On Beauty: How to perk up your overworked peepers
Aisling McDermott: If you feel that your eyes are developing more ‘character’ around them than you’re happy with, here’s what to do
We have just the tonic for tired eyes. Photograph: Thinkstock
Finding a good eye cream that will hydrate, firm up skin and give you that bright-eyed feeling should be a simple enough challenge. Get it wrong, however, and that little pot of promise will irritate your eyes, give you milia (those little white lumps that can occur under eyes), or drag down the skin.
Over the years, bad eye-cream choices have seen me ticking the boxes on all three of these issues. And because good creams for the eye area are often pricey, the wrong one can be an expensive mistake. Throw some often contradictory rules about application methods into the mix and you have a handful of challenges that makes the whole process frustrating.
For instance, are you putting your eye cream directly under your eyes? This might seem like an eminently sensible move and one that you would think would earn you a little pat on the back from the experts. But no, I’m afraid that this is breaking the regulations. Me? I hate rules, but happily this is an easy one to get right. Forget all the talk about “cross hatching” and “lymphatic drainage” application methods, which can just make things needlessly complicated. Facialists love to tell us what we should be doing in a perfect world, but most of us just need to know the simple, easy way to do things in the real one.
The key is to use a tiny amount of cream and don’t put it too near your eyes, or on the eyelids. Feel for the bone around your eye (the orbital area) and tap your cream, above and below your eyes. You don’t need to put it directly under the eyes, as the skin here is much thinner than the rest of the face and the cream will creep up to hydrate the whole area. This will also vastly reduce the possibility of irritation. Burning, stinging eyes are no joke, so avoid products with fragrance if you have sensitivity issues, and choose a cream you already know suits your skin.
Good ingredients to look for out for are hyaluronic acid to instantly hydrate; caffeine to help firm and depuff; plus antioxidants (vitamins A, C and E), which can help prevent further damage.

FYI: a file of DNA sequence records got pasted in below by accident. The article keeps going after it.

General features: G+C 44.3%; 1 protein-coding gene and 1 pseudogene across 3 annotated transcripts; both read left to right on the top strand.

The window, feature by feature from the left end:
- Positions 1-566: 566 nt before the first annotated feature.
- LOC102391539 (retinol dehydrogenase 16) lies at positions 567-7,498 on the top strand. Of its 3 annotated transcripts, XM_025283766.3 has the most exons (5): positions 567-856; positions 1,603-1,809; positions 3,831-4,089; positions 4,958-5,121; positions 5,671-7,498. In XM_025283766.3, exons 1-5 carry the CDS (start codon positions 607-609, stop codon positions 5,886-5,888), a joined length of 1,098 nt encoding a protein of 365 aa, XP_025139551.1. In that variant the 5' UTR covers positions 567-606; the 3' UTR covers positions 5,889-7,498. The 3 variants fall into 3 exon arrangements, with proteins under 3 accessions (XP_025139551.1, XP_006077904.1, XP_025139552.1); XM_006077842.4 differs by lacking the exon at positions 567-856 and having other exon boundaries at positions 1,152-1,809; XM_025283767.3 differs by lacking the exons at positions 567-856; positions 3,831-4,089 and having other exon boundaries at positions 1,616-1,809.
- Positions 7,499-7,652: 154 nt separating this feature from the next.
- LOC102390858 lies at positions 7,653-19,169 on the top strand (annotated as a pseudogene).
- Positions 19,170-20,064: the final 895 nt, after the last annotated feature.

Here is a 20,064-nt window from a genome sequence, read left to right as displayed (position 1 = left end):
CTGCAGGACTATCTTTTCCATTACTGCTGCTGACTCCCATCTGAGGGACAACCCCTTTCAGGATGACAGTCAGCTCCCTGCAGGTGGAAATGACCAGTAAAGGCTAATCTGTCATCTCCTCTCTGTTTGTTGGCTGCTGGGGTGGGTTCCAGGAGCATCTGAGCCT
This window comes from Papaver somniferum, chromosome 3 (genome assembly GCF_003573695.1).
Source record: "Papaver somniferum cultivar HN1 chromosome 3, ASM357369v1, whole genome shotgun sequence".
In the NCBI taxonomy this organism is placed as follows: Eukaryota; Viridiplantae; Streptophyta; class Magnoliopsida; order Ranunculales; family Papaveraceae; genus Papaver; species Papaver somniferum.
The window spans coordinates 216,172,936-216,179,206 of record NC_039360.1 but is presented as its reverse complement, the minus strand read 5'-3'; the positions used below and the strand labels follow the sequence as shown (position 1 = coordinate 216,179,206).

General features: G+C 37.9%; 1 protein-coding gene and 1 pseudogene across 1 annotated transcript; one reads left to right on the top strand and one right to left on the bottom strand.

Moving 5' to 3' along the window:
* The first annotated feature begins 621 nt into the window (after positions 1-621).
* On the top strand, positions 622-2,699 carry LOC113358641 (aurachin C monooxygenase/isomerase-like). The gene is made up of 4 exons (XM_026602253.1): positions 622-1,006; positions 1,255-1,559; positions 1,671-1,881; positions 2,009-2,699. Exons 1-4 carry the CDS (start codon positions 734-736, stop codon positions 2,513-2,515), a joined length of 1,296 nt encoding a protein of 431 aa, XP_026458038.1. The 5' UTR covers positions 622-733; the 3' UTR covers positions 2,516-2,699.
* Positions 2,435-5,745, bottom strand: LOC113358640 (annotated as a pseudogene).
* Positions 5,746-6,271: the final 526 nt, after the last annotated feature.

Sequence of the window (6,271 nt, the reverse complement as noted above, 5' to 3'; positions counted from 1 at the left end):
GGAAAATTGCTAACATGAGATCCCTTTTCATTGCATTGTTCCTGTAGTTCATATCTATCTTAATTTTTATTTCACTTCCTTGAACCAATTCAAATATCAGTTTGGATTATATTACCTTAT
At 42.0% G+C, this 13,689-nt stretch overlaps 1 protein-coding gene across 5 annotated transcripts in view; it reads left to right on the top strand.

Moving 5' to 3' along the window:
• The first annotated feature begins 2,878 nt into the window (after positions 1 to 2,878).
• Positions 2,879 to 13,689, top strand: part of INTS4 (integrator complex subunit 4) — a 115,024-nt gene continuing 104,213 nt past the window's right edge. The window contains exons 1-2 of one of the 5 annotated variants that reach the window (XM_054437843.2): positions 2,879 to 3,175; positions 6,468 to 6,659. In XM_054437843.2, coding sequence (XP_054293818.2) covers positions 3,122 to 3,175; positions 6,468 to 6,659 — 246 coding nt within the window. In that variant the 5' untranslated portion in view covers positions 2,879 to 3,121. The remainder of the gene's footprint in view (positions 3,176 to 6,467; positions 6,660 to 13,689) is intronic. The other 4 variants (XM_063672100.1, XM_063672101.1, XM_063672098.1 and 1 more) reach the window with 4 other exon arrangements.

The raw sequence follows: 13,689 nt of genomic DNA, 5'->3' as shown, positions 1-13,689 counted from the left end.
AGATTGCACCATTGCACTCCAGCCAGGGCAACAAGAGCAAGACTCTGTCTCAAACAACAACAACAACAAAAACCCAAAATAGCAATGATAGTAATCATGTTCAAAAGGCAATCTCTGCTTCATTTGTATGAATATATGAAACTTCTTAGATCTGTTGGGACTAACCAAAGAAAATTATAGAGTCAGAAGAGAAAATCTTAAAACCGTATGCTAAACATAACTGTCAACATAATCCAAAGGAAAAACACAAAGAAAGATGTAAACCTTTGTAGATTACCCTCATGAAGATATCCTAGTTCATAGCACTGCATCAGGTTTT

So when do we actually need to start using eye cream? In our mid-20s, some say, while others reckon you’re grand until your 30s.
It’s not age-dependent, and you should only use an eye cream if you think you need it, or perhaps if you feel that your eyes are developing more “character” around them than you’re happy with.
Don’t use one in an attempt to combat dark circles: no cream can do this. Dark circles occur as a result of lack of sleep or another underlying cause, and no amount of eye cream is going to do away with that. To really brighten your eyes, a product needs to contain some kind of concealer – good ones are Estée Lauder Idealist Cooling Eye Illuminator and Garnier BB Cream Miracle Skin Perfector Eye Roll-On.
More at beaut.ie
Trilogy Age Proof CoQ10 Eye Recovery Concentrate (€39.29, 7.5ml)
This potent all-rounder has a roller-ball applicator that gives a lovely coolness to the eye area. This is good for instant hydration and soothes puffy eyes.
Lancome Absolue Yeux Precious Cells Global Multi-Restorative Eye Concentrate (€97, 15ml)
It’s expensive, but this serum is instantly firming and great for more mature eye-cream seekers. Best used at night time.
Úna Brennan Super Facialist Vitamin C+ (€15.59, 15ml)
Clever use of light-diffusing ingredients mean this cream will instantly brighten the look of dark circles. A dose of Vitamin C plus caffeine helps to create a fresher look.
Olay Regenerist Luminous Anti-Dark Circle Correcting Eye Treatment (€39.99, 15ml)
This reasonably priced cream firms and moisturises, and the texture works really well under make-up.
L’Oréal Age Perfect Cell Renew Serum (€21, 30ml)
Targeted at the 50-plus market, this serum will work for anyone concerned with skin ageing. It doesn’t feel heavy or “cloggy” and is a perfect base for moisturiser.